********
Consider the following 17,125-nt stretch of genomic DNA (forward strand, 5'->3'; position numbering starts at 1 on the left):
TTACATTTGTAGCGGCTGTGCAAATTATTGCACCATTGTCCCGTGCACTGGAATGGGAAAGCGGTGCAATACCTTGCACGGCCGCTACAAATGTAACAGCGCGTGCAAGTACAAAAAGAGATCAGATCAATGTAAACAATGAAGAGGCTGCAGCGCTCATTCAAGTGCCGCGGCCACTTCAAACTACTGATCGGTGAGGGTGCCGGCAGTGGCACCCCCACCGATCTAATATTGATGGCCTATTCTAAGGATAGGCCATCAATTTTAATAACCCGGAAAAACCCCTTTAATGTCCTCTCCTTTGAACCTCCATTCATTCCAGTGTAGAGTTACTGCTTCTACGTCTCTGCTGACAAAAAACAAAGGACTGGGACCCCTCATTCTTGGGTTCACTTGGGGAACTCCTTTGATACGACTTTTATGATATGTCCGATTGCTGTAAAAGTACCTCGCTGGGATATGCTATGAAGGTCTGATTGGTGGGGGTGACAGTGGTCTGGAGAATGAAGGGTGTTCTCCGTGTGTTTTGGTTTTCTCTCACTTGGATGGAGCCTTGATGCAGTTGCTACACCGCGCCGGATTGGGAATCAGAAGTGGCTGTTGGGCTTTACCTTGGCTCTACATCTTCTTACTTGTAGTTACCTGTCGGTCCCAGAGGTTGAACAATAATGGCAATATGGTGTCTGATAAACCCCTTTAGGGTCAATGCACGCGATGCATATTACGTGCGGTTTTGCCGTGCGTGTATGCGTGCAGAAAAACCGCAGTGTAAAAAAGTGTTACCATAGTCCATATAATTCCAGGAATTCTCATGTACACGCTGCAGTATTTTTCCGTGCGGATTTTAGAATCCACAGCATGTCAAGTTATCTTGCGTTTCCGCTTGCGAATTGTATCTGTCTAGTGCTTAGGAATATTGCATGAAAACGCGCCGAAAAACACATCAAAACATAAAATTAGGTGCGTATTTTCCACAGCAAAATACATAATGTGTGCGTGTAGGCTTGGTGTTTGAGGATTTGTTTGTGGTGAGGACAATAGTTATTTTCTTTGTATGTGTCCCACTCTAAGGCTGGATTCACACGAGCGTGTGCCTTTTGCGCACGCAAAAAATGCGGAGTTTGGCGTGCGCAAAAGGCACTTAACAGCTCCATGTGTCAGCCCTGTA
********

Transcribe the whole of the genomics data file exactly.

Consider the following 17,125-nt stretch of genomic DNA (forward strand, 5'->3'; position numbering starts at 1 on the left):
TTACATTTGTAGCGGCTGTGCAAATTATTGCACCATTGTCCCGTGCACTGGAATGGGAAAGCGGTGCAATACCTTGCACGGCCGCTACAAATGTAACAGCGCGTGCAAGTACAAAAAGAGATCAGATCAATGTAAACAATGAAGAGGCTGCAGCGCTCATTCAAGTGCCGCGGCCACTTCAAACTACTGATCGGTGAGGGTGCCGGCAGTGGCACCCCCACCGATCTAATATTGATGGCCTATTCTAAGGATAGGCCATCAATTTTAATAACCCGGAAAAACCCCTTTAATGTCCTCTCCTTTGAACCTCCATTCATTCCAGTGTAGAGTTACTGCTTCTACGTCTCTGCTGACAAAAAACAAAGGACTGGGACCCCTCATTCTTGGGTTCACTTGGGGAACTCCTTTGATACGACTTTTATGATATGTCCGATTGCTGTAAAAGTACCTCGCTGGGATATGCTATGAAGGTCTGATTGGTGGGGGTGACAGTGGTCTGGAGAATGAAGGGTGTTCTCCGTGTGTTTTGGTTTTCTCTCACTTGGATGGAGCCTTGATGCAGTTGCTACACCGCGCCGGATTGGGAATCAGAAGTGGCTGTTGGGCTTTACCTTGGCTCTACATCTTCTTACTTGTAGTTACCTGTCGGTCCCAGAGGTTGAACAATAATGGCAATATGGTGTCTGATAAACCCCTTTAGGGTCAATGCACGCGATGCATATTACGTGCGGTTTTGCCGTGCGTGTATGCGTGCAGAAAAACCGCAGTGTAAAAAAGTGTTACCATAGTCCATATAATTCCAGGAATTCTCATGTACACGCTGCAGTATTTTTCCGTGCGGATTTTAGAATCCACAGCATGTCAAGTTATCTTGCGTTTCCGCTTGCGAATTGTATCTGTCTAGTGCTTAGGAATATTGCATGAAAACGCGCCGAAAAACACATCAAAACATAAAATTAGGTGCGTATTTTCCACAGCAAAATACATAATGTGTGCGTGTAGGCTTGGTGTTTGAGGATTTGTTTGTGGTGAGGACAATAGTTATTTTCTTTGTATGTGTCCCACTCTAAGGCTGGATTCACACGAGCGTGTGCCTTTTGCGCACGCAAAAAATGCGGAGTTTGGCGTGCGCAAAAGGCACTTAACAGCTCCATGTGTCAGCCCTGTA